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24 Sept 2022

From Kiev to Ballinamuck: Fleeing war torn Ukraine and finding refuge in peaceful and welcoming Longford

Thomas Lyons looks at the changing face of County Longford and the emotional stories perfectly captured in a social media community focusing on Longford

Ukrainian stories behind the headlines

Humans of Longford is a catalogue of the people encountered in the everyday ambling of any denizen of the county. Curated by Tiernan Dolan it's in free form, with the subject leading the reader experiences of their life.

With over 24,000 likes the ability of the Facebook page to connect with people is well acknowledged.

The page captures the past, the present and even the future of Longford. A recent post draws on how world affairs encroach on our little county on the fringe of Europe.

While every Irish person has been affected by the war in Ukraine for some recent additions to our community this infringement is more than an impact on the cost of living.

Little Arina Plinokos is a fine example. In a Humans of Longford post featuring an image of a little girl in a leg cast she says: “Hello - my name is Arina, I am four years.”

She tells the story of her flight from Kiev to Ballinamuck where she and her family now reside with Peter Dillon, “he is very nice and kind to us” Ariana tells.

The details of her story capture the horror of war: “One day the Russians came to my city. Mammy and Daddy said we had to run away. I was not happy, I was scared a lot.”

“I was in the back of our car. I was crying because other cars and trucks were in flames, a lot of black smoke and high flames and a smell that made me feel sick.”

Arina's experience of the horrors of war are vivid and compelling: “I remember a helicopter in the sky, it started firing rockets at us. Daddy stopped the car and we all ran to the forest.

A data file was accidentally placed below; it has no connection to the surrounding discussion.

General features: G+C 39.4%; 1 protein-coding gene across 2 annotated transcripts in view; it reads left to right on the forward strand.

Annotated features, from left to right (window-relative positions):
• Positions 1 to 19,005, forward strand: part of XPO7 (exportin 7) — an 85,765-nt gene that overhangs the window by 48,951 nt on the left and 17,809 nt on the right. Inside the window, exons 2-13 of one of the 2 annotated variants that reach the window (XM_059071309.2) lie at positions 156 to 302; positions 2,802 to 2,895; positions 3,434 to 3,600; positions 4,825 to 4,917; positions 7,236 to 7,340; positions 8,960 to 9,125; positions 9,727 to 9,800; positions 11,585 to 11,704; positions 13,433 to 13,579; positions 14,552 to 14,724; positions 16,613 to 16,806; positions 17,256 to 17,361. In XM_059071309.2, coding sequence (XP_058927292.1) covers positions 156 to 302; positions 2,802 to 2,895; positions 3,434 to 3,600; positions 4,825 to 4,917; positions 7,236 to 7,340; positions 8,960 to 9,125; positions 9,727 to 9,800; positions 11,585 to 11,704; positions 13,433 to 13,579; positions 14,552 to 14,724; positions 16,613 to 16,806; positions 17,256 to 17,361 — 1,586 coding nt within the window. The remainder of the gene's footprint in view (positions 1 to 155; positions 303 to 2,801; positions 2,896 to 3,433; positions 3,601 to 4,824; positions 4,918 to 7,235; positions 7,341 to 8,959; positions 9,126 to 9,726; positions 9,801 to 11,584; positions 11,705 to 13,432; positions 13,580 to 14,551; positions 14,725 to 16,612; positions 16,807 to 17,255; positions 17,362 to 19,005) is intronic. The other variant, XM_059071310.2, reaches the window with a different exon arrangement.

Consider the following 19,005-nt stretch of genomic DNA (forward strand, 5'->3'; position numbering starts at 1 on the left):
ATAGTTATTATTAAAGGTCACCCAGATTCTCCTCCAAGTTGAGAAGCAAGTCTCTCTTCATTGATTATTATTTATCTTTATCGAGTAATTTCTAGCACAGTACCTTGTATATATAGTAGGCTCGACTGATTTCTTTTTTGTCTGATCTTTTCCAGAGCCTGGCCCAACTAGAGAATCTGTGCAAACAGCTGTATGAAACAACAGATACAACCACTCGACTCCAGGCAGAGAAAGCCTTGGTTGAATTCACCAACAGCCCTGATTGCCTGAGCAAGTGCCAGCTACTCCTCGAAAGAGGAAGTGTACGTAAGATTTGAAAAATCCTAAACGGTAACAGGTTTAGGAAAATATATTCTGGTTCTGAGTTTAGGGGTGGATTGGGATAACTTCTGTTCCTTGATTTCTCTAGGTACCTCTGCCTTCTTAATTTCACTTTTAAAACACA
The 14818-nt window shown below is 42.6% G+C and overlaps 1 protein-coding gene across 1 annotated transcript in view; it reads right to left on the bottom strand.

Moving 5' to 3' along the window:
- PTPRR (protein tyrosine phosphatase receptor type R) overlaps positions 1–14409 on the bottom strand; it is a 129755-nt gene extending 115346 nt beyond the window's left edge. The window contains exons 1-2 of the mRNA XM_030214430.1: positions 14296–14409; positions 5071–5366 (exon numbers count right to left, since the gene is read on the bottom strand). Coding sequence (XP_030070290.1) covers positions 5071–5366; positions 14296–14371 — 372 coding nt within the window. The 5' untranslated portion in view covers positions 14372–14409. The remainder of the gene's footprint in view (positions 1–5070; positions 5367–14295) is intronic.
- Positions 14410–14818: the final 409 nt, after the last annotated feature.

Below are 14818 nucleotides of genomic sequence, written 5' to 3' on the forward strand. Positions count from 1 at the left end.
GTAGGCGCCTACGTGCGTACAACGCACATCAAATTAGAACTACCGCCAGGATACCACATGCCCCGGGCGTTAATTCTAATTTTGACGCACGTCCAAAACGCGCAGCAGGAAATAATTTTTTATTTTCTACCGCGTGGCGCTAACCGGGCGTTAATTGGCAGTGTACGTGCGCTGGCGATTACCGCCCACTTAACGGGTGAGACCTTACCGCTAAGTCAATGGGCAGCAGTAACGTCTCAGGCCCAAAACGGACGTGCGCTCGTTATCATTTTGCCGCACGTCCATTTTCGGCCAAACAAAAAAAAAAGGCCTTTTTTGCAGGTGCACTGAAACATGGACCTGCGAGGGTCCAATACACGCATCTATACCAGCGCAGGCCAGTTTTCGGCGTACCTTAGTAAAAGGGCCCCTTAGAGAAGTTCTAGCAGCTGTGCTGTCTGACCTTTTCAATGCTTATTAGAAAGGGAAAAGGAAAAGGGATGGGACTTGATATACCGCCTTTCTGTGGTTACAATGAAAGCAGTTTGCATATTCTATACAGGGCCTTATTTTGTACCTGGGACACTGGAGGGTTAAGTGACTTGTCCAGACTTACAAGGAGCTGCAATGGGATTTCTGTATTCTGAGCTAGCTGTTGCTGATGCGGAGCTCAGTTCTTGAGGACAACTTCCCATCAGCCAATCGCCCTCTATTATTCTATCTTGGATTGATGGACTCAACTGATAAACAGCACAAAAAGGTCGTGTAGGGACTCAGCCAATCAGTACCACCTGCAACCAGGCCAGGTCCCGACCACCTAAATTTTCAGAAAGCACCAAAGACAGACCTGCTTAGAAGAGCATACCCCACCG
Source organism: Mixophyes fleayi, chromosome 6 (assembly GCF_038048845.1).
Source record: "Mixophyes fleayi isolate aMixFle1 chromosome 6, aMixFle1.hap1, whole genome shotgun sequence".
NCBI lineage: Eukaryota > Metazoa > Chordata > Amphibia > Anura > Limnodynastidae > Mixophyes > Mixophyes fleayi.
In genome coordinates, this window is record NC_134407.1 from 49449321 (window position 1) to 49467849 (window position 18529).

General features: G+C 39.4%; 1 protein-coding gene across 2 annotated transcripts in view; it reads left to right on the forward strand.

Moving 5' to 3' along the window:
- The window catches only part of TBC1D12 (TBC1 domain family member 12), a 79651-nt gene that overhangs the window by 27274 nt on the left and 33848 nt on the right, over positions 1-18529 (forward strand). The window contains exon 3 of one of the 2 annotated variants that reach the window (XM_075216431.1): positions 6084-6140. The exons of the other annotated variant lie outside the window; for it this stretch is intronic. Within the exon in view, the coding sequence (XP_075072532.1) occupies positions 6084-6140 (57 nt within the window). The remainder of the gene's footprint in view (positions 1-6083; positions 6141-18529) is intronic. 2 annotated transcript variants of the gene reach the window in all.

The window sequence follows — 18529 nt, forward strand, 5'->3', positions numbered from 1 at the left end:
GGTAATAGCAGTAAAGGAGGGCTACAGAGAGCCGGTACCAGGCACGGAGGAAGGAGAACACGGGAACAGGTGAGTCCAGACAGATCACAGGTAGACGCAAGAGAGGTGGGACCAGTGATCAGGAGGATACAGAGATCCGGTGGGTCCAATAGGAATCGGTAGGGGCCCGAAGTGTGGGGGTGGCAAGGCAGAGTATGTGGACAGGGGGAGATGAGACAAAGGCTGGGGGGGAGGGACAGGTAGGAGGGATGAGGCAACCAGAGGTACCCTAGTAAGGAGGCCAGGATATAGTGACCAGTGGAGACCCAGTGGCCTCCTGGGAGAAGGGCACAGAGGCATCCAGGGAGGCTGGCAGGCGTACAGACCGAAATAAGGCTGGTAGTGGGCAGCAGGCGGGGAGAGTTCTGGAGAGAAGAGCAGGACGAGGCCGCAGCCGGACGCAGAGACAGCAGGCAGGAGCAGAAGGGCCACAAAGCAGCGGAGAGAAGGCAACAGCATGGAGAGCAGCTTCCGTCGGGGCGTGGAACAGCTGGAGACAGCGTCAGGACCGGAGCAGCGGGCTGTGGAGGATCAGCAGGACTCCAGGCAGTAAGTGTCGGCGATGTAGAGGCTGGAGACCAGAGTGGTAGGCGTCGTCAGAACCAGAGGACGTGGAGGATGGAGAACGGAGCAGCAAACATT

"It's really hard to describe all that, crying, hungry, tired, and sore. I just wanted to go home, and it was cold, cold, very cold. A lot of white frost. It was February.”

The child's recollection of her horrific injury is heart-rending: “We hid in a small house. Mammy melted the snow to make water, there was no heat at all. One day, a terrible thing happened to me, it's hard to remember exactly, just suddenly I found myself trapped under a large fence.

“I could not move, the pain was terrible. My brother Kiril, he is eight years old, and some boys tried to lift the fence, then Mammy came running. Mammy put me in the car, on the road ,she stopped an ambulance but the ambulance men said my leg was too smashed to move me into the ambulance from the car.”

The four year old recalls: “After a very long time, we got to a hospital in Kyiv. They put me in a big caste. Daddy had to carry me everywhere. My only entertainment was a roundy flat swing, but every time I went on it there were air raid sirens so Daddy had to lift me off again and hide in the basement from the Russian bombs.”

When Arina's kindergarten and the school beside it were destroyed the family made a decision: “Mammy and Daddy said we had to leave our country because everything was too much, impossible and dangerous.

“When we got to this new country there was no war, no bombs, just silence. Everywhere was quiet, no more war. Peace all the hours, silence. I was not scared any more.”

Arina received treatment for her broken leg in Tullamore Hospital: “They were very nice and smiling a lot. They said I will soon be back to what I was before, then I was smiling too and happy.”

The young girl is settling into her place of refuge: “I like Ballinamuck, the people are very nice. I like to visit the farm, I really like the donkey the most. It's the first time I saw a donkey, he has big ears. I am happy but I have dreams of my real home in my country.”

In the post Tiernan acknowledged the permission and cooperation of Arina's parents and the help of Svetlana Babak who provided the “incredibly patient” translation.

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